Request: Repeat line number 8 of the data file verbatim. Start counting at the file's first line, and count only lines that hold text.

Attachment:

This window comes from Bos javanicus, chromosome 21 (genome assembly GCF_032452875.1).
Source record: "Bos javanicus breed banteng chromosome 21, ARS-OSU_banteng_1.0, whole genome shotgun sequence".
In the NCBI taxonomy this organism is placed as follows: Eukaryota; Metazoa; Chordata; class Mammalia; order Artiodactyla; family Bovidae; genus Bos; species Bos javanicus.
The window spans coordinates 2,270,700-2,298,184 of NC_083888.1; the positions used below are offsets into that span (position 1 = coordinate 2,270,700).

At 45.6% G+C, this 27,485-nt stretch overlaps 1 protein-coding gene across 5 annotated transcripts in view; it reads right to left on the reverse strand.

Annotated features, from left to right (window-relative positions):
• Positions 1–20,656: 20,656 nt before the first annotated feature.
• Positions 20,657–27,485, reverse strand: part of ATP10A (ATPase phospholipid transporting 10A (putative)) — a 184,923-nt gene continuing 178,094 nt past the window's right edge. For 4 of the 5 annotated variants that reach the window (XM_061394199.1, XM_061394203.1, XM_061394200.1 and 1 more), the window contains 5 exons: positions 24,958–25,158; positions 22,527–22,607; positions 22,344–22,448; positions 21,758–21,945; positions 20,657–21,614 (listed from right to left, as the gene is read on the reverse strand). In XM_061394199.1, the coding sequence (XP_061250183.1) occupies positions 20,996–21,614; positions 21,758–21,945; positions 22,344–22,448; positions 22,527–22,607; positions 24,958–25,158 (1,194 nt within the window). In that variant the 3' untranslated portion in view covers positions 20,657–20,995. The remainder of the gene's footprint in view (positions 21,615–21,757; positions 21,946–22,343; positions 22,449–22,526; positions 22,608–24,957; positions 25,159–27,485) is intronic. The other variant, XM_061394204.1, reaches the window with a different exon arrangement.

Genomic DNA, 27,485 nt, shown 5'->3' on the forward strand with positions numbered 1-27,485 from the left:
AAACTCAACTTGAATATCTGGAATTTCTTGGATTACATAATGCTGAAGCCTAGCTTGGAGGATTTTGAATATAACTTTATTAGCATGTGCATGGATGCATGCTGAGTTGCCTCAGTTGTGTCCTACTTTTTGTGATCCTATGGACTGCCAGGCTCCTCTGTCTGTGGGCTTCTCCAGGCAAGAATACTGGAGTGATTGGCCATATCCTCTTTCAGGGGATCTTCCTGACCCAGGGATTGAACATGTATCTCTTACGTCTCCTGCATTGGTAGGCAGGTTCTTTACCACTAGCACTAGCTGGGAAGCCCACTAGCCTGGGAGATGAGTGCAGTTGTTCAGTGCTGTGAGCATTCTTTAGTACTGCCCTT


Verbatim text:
• Positions 20,657–27,485, reverse strand: part of ATP10A (ATPase phospholipid transporting 10A (putative)) — a 184,923-nt gene continuing 178,094 nt past the window's right edge. For 4 of the 5 annotated variants that reach the window (XM_061394199.1, XM_061394203.1, XM_061394200.1 and 1 more), the window contains 5 exons: positions 24,958–25,158; positions 22,527–22,607; positions 22,344–22,448; positions 21,758–21,945; positions 20,657–21,614 (listed from right to left, as the gene is read on the reverse strand). In XM_061394199.1, the coding sequence (XP_061250183.1) occupies positions 20,996–21,614; positions 21,758–21,945; positions 22,344–22,448; positions 22,527–22,607; positions 24,958–25,158 (1,194 nt within the window). In that variant the 3' untranslated portion in view covers positions 20,657–20,995. The remainder of the gene's footprint in view (positions 21,615–21,757; positions 21,946–22,343; positions 22,449–22,526; positions 22,608–24,957; positions 25,159–27,485) is intronic. The other variant, XM_061394204.1, reaches the window with a different exon arrangement.